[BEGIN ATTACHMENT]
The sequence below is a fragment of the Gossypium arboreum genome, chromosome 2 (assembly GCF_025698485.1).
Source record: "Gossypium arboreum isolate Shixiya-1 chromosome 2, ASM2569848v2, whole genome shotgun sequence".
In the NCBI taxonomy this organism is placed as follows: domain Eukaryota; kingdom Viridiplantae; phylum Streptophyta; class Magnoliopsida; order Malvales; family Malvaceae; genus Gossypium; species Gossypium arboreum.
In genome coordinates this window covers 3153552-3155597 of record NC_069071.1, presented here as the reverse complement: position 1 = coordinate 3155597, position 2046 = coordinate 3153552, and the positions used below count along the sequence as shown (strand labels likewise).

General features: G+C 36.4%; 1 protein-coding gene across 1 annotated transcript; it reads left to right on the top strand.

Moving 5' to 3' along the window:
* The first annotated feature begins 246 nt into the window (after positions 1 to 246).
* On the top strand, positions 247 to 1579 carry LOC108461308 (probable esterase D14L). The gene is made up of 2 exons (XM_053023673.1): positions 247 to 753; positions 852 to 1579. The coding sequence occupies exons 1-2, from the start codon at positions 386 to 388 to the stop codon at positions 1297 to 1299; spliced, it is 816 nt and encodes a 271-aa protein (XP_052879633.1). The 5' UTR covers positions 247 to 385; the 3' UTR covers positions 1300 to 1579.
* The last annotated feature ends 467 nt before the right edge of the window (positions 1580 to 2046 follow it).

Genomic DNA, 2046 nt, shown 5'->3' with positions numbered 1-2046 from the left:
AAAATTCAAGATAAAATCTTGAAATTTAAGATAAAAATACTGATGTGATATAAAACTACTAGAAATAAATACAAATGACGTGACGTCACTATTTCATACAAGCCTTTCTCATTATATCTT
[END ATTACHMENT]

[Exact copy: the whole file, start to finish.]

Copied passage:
The sequence below is a fragment of the Gossypium arboreum genome, chromosome 2 (assembly GCF_025698485.1).
Source record: "Gossypium arboreum isolate Shixiya-1 chromosome 2, ASM2569848v2, whole genome shotgun sequence".
In the NCBI taxonomy this organism is placed as follows: domain Eukaryota; kingdom Viridiplantae; phylum Streptophyta; class Magnoliopsida; order Malvales; family Malvaceae; genus Gossypium; species Gossypium arboreum.
In genome coordinates this window covers 3153552-3155597 of record NC_069071.1, presented here as the reverse complement: position 1 = coordinate 3155597, position 2046 = coordinate 3153552, and the positions used below count along the sequence as shown (strand labels likewise).

General features: G+C 36.4%; 1 protein-coding gene across 1 annotated transcript; it reads left to right on the top strand.

Moving 5' to 3' along the window:
* The first annotated feature begins 246 nt into the window (after positions 1 to 246).
* On the top strand, positions 247 to 1579 carry LOC108461308 (probable esterase D14L). The gene is made up of 2 exons (XM_053023673.1): positions 247 to 753; positions 852 to 1579. The coding sequence occupies exons 1-2, from the start codon at positions 386 to 388 to the stop codon at positions 1297 to 1299; spliced, it is 816 nt and encodes a 271-aa protein (XP_052879633.1). The 5' UTR covers positions 247 to 385; the 3' UTR covers positions 1300 to 1579.
* The last annotated feature ends 467 nt before the right edge of the window (positions 1580 to 2046 follow it).

Genomic DNA, 2046 nt, shown 5'->3' with positions numbered 1-2046 from the left:
AAAATTCAAGATAAAATCTTGAAATTTAAGATAAAAATACTGATGTGATATAAAACTACTAGAAATAAATACAAATGACGTGACGTCACTATTTCATACAAGCCTTTCTCATTATATCTT